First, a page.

“The gender barrier was definitely breaking in alternative art in the early nineties. It was something to talk about. People always said, ‘You’re the only girl in The State,’ never, ‘You’re in The State.’” Kerri Kenney-Silver, The State

“One note MTV gave us was to do recurring characters, like they have on SNL, and we just didn’t want to do that. So as an F-you to the network, we created Louie, and he only spoke in a catchphrase: ‘I wanna dip my balls in it.’ And then he became a hit right away!” Michael Ian Black, The State

Photo: Everett Collection

Hillarycare introduced us to health reform. Its failure meant exploding costs and a solution, when it came, built piecemeal by committee in congress.

Photo: Terry Ashe/Time Life Pictures/Getty Images

With Lorena Bobbit, life became as lurid as our tabloids.

Photo: Consolidated News/Getty Images

Provocation became wallpaper.

“Our intention was to shock. Hood movies had been made for a black market, and very few people knew our real goal was to make it for white people. When we completed it, because this was our first film, we thought, ‘This is a piece of shit.’ It wasn’t hard enough. It was just soft. And then we started getting the reactions. The critics loved us, and the thing I remember is the head-fuck of it all.” Albert Hughes, co-director, Menace II Society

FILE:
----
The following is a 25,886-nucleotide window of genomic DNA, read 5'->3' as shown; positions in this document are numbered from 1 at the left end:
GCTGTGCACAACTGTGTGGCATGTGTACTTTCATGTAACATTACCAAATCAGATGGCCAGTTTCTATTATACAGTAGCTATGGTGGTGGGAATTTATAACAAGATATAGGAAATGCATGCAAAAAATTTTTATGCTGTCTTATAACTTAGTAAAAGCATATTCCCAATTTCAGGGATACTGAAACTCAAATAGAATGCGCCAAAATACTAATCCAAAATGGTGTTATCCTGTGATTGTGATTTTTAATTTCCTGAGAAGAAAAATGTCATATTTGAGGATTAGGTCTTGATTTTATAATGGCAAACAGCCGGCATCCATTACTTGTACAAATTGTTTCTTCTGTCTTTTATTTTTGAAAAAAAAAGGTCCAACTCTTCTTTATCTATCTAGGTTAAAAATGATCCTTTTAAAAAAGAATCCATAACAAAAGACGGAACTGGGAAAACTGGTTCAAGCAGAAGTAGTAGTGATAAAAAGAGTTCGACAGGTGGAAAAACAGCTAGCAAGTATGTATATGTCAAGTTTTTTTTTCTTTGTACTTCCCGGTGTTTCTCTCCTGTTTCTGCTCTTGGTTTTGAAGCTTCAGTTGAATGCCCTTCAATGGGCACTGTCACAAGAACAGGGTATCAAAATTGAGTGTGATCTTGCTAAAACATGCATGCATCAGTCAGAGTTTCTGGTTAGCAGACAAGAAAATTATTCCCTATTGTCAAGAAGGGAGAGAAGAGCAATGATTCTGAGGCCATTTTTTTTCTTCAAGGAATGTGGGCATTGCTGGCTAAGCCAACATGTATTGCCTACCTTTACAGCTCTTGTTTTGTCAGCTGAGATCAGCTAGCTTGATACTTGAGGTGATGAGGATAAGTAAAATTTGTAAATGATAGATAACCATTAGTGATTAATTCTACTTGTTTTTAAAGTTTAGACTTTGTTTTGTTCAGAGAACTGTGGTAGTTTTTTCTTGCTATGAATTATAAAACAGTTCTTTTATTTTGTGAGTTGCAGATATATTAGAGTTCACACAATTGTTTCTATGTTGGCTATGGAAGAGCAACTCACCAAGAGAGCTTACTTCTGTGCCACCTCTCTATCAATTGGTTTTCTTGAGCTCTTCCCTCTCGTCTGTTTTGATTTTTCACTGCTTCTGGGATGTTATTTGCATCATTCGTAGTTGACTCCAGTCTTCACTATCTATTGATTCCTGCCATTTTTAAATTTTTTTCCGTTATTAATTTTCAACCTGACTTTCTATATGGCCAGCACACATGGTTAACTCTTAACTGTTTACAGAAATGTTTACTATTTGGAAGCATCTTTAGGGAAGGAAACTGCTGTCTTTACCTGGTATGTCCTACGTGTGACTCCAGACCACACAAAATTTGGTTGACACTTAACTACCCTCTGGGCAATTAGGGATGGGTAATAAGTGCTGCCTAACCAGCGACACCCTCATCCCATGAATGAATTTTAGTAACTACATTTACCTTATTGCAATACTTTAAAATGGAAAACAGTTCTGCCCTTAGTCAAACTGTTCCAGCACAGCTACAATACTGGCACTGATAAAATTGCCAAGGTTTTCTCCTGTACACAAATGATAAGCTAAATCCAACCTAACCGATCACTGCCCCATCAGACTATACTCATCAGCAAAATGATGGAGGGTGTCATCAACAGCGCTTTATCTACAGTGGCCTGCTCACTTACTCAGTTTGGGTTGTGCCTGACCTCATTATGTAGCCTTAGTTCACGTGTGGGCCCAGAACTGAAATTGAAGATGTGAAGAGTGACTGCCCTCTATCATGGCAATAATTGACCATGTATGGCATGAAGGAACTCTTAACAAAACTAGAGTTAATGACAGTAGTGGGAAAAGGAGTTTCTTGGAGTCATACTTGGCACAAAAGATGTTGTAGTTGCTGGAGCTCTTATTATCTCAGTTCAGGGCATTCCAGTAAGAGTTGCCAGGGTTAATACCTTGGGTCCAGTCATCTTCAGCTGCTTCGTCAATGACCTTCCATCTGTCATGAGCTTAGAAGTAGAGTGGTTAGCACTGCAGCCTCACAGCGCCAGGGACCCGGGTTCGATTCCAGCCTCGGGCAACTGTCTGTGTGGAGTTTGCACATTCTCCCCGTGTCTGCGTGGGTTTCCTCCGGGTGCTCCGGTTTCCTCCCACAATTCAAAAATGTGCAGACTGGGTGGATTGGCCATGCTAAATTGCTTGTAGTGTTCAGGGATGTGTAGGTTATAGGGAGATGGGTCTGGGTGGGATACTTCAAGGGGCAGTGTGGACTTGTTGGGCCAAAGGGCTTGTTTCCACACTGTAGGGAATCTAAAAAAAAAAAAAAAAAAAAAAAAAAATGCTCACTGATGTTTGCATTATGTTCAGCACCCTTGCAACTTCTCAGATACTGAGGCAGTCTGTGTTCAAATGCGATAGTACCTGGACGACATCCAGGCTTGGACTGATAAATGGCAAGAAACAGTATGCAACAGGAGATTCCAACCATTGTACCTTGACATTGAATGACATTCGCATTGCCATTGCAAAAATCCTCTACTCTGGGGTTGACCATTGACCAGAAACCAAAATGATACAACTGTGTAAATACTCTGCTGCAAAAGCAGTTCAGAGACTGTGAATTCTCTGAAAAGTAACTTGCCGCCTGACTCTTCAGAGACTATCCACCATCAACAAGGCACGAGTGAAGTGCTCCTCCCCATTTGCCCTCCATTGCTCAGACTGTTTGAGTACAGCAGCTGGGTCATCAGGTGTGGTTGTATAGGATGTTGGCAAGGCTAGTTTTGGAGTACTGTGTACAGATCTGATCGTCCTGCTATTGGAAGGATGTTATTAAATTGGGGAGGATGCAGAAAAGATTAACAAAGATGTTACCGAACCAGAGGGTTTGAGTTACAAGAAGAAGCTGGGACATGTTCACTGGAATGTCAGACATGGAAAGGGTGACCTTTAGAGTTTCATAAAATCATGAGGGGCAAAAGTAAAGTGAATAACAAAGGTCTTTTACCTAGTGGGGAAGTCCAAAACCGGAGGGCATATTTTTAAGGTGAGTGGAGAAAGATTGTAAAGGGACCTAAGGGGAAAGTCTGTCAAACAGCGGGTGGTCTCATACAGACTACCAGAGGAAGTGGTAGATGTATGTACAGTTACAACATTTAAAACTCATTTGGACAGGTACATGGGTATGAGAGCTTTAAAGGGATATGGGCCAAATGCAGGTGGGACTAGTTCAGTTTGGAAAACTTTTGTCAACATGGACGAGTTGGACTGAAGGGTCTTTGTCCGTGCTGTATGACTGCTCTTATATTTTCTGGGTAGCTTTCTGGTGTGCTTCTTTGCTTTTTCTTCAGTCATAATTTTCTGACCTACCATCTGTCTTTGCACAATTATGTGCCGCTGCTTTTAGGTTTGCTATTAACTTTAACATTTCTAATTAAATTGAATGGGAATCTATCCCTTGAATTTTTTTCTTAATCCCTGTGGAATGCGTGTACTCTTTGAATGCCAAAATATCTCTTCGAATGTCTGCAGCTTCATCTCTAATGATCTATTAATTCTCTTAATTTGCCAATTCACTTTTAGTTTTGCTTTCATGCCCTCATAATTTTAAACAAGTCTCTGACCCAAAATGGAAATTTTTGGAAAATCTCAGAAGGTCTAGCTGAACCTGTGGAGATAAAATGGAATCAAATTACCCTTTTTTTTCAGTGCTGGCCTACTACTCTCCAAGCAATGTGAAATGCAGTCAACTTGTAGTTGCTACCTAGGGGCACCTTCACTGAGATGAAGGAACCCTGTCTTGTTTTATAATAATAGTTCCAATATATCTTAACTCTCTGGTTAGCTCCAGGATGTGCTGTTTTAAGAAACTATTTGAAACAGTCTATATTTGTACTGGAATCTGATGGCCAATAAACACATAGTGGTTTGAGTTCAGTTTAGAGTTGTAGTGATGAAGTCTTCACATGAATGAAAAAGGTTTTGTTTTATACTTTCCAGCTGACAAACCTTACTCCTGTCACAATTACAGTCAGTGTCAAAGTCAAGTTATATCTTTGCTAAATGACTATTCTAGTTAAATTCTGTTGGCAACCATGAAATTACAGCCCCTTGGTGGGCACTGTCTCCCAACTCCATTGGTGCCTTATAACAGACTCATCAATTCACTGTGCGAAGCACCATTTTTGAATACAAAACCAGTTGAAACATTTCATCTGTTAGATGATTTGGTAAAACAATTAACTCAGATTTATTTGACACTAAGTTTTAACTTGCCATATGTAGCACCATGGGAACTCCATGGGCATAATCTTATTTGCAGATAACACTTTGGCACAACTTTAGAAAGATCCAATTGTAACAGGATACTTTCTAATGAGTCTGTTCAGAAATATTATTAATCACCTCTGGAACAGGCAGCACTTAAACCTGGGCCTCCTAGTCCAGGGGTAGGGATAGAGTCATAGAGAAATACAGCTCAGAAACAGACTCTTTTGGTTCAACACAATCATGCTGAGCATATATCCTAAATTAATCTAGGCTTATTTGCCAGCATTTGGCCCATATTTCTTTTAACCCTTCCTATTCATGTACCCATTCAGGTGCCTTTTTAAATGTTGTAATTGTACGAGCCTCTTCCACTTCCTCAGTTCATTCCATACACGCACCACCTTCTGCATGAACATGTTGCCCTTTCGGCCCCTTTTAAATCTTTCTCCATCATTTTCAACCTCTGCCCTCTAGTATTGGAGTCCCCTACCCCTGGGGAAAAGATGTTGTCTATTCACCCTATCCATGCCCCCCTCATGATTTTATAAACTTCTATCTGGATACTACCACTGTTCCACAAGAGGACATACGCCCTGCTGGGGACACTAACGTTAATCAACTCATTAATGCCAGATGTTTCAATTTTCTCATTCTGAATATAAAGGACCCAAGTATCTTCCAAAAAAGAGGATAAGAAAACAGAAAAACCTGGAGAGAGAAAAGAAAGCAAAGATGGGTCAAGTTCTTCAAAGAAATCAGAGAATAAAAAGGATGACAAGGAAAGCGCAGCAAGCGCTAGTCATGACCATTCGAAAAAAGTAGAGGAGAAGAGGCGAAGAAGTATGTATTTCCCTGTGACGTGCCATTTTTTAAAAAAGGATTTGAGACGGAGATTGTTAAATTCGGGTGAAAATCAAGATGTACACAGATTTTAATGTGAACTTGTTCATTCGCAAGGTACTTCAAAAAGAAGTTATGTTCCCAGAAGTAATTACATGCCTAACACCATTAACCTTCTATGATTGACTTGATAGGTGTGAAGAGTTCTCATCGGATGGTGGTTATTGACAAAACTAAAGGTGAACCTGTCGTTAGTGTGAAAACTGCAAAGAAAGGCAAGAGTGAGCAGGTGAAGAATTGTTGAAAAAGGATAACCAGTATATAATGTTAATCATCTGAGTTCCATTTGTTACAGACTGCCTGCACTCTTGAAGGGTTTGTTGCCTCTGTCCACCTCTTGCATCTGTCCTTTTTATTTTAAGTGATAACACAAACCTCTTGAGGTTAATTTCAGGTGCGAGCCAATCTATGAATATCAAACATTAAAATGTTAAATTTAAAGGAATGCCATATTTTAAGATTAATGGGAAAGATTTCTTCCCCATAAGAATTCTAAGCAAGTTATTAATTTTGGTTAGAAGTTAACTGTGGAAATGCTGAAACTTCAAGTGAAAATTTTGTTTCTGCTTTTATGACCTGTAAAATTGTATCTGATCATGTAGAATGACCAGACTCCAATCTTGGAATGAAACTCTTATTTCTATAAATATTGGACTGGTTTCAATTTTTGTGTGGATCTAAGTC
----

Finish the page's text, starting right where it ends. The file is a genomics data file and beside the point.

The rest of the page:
And wallpaper got pornographic.

The Whitney Biennial showed us that painting was over…

Photo: © Charles Ray/Courtesy Matthew Marks Gallery

That politics were personal …

Photo: © Nan Goldin/Courtesy of Matthew Marks Gallery

And that the personal was everything.

Photo: Courtesy of Cheryl Donegan and Electronic Arts Intermix (EAI), New York

The techno-utopian gadget-geek bible Wired was launched, rebranding Silicon Valley as our land of hopes and dreams—and cheering on the liquidation of print.